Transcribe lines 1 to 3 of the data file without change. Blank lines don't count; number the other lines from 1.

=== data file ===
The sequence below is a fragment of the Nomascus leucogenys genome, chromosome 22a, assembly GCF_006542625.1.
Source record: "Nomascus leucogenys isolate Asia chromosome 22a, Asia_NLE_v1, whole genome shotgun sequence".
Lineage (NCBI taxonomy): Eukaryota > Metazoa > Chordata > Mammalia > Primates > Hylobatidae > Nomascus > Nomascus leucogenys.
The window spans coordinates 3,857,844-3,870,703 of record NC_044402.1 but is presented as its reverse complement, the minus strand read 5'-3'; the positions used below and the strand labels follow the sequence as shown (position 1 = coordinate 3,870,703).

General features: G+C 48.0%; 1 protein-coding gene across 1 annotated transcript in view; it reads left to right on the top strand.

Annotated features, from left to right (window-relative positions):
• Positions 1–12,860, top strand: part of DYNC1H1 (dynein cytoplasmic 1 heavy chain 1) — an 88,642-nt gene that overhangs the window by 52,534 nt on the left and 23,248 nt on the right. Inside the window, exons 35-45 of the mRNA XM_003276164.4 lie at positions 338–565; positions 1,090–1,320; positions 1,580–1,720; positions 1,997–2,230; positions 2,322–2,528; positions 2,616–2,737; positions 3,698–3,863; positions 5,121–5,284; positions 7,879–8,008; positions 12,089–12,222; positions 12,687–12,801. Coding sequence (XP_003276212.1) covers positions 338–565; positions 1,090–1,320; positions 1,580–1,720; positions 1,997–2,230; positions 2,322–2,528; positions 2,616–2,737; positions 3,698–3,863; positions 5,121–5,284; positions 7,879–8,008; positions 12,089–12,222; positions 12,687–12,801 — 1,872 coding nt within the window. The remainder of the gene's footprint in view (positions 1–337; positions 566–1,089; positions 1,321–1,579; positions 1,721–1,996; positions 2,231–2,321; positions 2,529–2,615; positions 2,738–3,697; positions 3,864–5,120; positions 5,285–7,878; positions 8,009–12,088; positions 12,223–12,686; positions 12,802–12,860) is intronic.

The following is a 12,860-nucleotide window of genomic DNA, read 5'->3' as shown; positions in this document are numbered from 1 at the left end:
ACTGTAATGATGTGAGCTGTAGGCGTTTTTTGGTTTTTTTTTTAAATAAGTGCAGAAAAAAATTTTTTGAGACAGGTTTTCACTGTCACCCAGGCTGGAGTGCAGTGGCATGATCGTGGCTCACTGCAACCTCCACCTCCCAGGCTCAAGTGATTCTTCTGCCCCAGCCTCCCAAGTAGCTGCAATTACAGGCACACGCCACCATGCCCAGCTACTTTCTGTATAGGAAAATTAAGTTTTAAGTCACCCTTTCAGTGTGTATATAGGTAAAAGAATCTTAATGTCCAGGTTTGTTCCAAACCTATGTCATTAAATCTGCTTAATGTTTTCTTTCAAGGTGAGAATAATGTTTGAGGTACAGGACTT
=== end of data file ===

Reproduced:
The sequence below is a fragment of the Nomascus leucogenys genome, chromosome 22a, assembly GCF_006542625.1.
Source record: "Nomascus leucogenys isolate Asia chromosome 22a, Asia_NLE_v1, whole genome shotgun sequence".
Lineage (NCBI taxonomy): Eukaryota > Metazoa > Chordata > Mammalia > Primates > Hylobatidae > Nomascus > Nomascus leucogenys.